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Capacities of Membrane Lipids to Accumulate Neutral Organic Chemicals

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journal contribution
posted on 2011-07-15, 00:00 authored by Satoshi Endo, Beate I. Escher, Kai-Uwe Goss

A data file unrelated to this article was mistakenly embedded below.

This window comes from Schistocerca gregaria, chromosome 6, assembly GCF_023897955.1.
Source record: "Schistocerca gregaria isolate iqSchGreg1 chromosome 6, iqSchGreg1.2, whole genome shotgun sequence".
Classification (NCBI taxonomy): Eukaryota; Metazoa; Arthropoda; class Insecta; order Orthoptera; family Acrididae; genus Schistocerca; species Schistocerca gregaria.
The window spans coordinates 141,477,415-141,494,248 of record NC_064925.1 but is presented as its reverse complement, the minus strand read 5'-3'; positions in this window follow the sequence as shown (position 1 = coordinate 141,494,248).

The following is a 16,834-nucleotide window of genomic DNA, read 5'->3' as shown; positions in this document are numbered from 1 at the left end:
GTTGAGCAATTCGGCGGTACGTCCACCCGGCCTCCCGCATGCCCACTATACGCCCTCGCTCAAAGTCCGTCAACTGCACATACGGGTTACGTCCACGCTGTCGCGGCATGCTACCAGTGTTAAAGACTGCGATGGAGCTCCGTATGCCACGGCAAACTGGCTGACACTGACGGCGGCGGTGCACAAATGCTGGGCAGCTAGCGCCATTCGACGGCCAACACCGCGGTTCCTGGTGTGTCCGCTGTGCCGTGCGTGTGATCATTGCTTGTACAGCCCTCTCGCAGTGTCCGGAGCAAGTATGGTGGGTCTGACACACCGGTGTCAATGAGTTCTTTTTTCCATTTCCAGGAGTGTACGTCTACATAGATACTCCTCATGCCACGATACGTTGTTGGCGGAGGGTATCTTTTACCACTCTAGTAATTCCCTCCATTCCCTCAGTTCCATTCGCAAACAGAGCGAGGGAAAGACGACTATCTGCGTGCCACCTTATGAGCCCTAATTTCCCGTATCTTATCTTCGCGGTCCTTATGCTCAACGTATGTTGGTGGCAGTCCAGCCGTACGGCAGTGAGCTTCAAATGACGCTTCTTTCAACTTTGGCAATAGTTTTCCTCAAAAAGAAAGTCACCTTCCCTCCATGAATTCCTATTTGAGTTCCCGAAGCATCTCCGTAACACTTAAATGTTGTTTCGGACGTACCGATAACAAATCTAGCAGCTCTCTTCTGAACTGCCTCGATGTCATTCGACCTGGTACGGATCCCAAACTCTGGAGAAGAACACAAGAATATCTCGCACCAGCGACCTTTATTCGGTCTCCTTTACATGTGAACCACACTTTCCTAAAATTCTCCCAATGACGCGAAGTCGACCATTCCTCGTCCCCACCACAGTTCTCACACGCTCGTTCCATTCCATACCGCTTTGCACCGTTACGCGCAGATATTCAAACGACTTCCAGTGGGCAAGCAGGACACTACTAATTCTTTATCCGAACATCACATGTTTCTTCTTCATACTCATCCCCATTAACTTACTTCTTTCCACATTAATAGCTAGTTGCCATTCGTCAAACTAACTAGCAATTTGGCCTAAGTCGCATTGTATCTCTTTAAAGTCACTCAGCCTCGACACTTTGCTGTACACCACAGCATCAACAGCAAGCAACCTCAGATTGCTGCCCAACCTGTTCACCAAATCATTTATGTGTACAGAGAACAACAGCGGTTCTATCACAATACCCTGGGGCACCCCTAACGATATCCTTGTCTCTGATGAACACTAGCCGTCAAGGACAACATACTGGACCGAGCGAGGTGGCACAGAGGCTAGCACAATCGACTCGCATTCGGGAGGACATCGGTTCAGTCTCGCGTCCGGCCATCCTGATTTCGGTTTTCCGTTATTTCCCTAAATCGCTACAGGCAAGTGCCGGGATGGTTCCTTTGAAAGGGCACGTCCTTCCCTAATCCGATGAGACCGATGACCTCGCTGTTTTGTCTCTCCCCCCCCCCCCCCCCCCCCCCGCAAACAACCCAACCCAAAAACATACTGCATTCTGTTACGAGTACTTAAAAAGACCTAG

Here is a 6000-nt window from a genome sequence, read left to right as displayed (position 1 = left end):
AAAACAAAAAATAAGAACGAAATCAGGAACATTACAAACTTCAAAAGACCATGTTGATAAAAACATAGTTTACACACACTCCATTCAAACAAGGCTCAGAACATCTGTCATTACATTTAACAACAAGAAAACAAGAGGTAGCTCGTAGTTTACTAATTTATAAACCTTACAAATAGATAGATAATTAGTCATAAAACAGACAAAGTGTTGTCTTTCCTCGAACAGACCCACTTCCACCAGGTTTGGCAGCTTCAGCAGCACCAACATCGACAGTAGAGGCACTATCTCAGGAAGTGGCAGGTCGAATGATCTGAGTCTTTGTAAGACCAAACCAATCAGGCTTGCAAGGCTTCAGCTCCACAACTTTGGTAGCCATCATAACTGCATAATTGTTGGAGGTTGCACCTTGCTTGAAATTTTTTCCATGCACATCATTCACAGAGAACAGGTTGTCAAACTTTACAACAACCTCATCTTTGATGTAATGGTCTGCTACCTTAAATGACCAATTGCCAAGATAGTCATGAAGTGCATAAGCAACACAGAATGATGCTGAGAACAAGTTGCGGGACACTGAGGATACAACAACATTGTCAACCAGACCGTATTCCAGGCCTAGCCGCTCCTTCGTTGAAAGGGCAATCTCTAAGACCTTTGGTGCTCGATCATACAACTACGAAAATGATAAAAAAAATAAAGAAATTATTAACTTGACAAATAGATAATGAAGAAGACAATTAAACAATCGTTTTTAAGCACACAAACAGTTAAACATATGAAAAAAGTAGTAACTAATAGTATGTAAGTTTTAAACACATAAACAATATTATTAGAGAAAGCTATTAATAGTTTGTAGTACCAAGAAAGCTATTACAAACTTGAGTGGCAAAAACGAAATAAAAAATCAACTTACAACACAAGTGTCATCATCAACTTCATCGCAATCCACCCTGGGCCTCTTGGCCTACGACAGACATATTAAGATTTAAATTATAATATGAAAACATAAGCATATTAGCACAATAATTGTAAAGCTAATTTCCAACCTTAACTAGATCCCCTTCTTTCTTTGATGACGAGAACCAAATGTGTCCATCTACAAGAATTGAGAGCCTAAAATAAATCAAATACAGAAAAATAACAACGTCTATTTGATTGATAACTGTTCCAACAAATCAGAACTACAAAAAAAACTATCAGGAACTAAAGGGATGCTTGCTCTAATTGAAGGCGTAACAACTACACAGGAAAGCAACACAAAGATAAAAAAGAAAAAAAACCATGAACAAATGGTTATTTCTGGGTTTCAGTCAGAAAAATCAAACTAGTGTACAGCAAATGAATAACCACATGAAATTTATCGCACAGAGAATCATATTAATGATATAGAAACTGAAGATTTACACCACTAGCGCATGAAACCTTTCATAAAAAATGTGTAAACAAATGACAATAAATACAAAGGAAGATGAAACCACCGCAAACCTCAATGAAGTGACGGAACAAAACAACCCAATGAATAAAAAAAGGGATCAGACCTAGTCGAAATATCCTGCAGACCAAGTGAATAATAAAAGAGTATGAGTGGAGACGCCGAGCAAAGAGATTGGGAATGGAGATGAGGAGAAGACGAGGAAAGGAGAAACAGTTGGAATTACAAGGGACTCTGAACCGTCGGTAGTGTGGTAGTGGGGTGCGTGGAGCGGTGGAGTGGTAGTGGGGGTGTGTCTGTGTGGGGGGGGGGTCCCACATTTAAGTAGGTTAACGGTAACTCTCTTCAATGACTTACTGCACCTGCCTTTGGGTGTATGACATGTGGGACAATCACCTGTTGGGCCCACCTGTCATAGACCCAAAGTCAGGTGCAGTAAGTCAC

Lipids have been considered as the predominant components for bioaccumulation of organic chemicals. However, differences in accumulation properties between different types of lipid (e.g., storage and membrane lipids) have rarely been considered. Moreover, in view of toxic effects on organisms, chemical accumulation specifically in biological membranes is of particular importance. In this review article, partition coefficients of 240 neutral organic compounds between liposomes (phospholipid membrane vesicles) and water (Klipw), reported in the literature or measured additionally for this work, were evaluated. Values of log Klipw and log Kow (octanol–water partition coefficients) differ by 0.4 on average. Polyparameter linear free energy relationships (PP-LFERs) can describe the log Klipw data even better (standard deviations = 0.28–0.31) than the log Kow model. Recent experimental data for highly hydrophobic compounds fit well to the PP-LFERs and do not indicate the existence of a previously postulated “hydrophobicity cutoff”. Predictive approaches based only on the molecular structure (KOWWIN, SPARC, COSMOthermX, COSMOmic) were also evaluated for Klipw prediction. The PP-LFERs revealed that partition coefficients into membrane lipids can be two log units higher than those into storage lipids for H-bond donor compounds, suggesting that distinguishing between the two lipids is necessary to account for the bioaccumulation of these compounds, and that tissues rich in membrane lipids (e.g., kidneys, liver) instead of fat tissue can be the primary phase for accumulation.

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